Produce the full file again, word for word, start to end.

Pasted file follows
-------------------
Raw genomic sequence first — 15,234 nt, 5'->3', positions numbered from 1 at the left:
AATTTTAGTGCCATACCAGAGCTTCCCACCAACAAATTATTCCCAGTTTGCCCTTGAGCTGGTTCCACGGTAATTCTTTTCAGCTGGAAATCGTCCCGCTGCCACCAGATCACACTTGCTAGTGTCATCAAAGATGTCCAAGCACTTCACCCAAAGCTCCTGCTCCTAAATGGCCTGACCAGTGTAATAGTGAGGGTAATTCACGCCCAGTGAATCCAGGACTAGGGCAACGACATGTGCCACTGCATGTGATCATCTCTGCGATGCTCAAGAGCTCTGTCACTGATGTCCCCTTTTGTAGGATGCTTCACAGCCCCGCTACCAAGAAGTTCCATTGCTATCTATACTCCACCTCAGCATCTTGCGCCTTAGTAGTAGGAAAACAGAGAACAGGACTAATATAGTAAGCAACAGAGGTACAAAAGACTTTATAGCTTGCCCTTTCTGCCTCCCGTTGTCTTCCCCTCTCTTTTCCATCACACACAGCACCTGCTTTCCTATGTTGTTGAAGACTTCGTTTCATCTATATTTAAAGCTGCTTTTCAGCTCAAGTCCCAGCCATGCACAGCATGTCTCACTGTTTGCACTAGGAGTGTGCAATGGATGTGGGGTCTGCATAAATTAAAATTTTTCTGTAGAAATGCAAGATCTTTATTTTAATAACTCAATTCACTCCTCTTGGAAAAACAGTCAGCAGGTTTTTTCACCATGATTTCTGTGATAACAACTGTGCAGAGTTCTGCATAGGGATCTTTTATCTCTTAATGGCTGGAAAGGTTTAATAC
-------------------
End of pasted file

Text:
Raw genomic sequence first — 15,234 nt, 5'->3', positions numbered from 1 at the left:
AATTTTAGTGCCATACCAGAGCTTCCCACCAACAAATTATTCCCAGTTTGCCCTTGAGCTGGTTCCACGGTAATTCTTTTCAGCTGGAAATCGTCCCGCTGCCACCAGATCACACTTGCTAGTGTCATCAAAGATGTCCAAGCACTTCACCCAAAGCTCCTGCTCCTAAATGGCCTGACCAGTGTAATAGTGAGGGTAATTCACGCCCAGTGAATCCAGGACTAGGGCAACGACATGTGCCACTGCATGTGATCATCTCTGCGATGCTCAAGAGCTCTGTCACTGATGTCCCCTTTTGTAGGATGCTTCACAGCCCCGCTACCAAGAAGTTCCATTGCTATCTATACTCCACCTCAGCATCTTGCGCCTTAGTAGTAGGAAAACAGAGAACAGGACTAATATAGTAAGCAACAGAGGTACAAAAGACTTTATAGCTTGCCCTTTCTGCCTCCCGTTGTCTTCCCCTCTCTTTTCCATCACACACAGCACCTGCTTTCCTATGTTGTTGAAGACTTCGTTTCATCTATATTTAAAGCTGCTTTTCAGCTCAAGTCCCAGCCATGCACAGCATGTCTCACTGTTTGCACTAGGAGTGTGCAATGGATGTGGGGTCTGCATAAATTAAAATTTTTCTGTAGAAATGCAAGATCTTTATTTTAATAACTCAATTCACTCCTCTTGGAAAAACAGTCAGCAGGTTTTTTCACCATGATTTCTGTGATAACAACTGTGCAGAGTTCTGCATAGGGATCTTTTATCTCTTAATGGCTGGAAAGGTTTAATAC